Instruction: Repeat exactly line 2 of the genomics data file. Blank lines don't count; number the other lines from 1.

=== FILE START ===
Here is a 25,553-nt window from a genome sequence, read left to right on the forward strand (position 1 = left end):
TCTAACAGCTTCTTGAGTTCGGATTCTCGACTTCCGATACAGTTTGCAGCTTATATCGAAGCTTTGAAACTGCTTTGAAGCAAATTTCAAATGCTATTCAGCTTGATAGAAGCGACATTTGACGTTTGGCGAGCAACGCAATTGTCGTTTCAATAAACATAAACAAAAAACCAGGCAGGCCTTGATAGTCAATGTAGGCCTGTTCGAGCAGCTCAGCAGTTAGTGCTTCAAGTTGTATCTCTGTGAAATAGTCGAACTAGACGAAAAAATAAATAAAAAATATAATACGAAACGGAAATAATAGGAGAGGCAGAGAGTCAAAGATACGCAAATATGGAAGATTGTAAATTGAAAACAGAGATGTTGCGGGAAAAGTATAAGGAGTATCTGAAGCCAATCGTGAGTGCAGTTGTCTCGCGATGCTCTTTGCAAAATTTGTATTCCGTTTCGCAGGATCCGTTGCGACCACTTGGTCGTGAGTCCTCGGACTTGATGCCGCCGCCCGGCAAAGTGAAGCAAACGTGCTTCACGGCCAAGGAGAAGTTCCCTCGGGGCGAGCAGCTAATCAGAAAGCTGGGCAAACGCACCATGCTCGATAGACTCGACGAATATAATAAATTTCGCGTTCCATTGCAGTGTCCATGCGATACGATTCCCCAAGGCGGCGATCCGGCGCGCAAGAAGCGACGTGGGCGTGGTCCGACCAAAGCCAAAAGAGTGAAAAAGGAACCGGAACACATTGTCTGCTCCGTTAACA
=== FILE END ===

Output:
TCTAACAGCTTCTTGAGTTCGGATTCTCGACTTCCGATACAGTTTGCAGCTTATATCGAAGCTTTGAAACTGCTTTGAAGCAAATTTCAAATGCTATTCAGCTTGATAGAAGCGACATTTGACGTTTGGCGAGCAACGCAATTGTCGTTTCAATAAACATAAACAAAAAACCAGGCAGGCCTTGATAGTCAATGTAGGCCTGTTCGAGCAGCTCAGCAGTTAGTGCTTCAAGTTGTATCTCTGTGAAATAGTCGAACTAGACGAAAAAATAAATAAAAAATATAATACGAAACGGAAATAATAGGAGAGGCAGAGAGTCAAAGATACGCAAATATGGAAGATTGTAAATTGAAAACAGAGATGTTGCGGGAAAAGTATAAGGAGTATCTGAAGCCAATCGTGAGTGCAGTTGTCTCGCGATGCTCTTTGCAAAATTTGTATTCCGTTTCGCAGGATCCGTTGCGACCACTTGGTCGTGAGTCCTCGGACTTGATGCCGCCGCCCGGCAAAGTGAAGCAAACGTGCTTCACGGCCAAGGAGAAGTTCCCTCGGGGCGAGCAGCTAATCAGAAAGCTGGGCAAACGCACCATGCTCGATAGACTCGACGAATATAATAAATTTCGCGTTCCATTGCAGTGTCCATGCGATACGATTCCCCAAGGCGGCGATCCGGCGCGCAAGAAGCGACGTGGGCGTGGTCCGACCAAAGCCAAAAGAGTGAAAAAGGAACCGGAACACATTGTCTGCTCCGTTAACA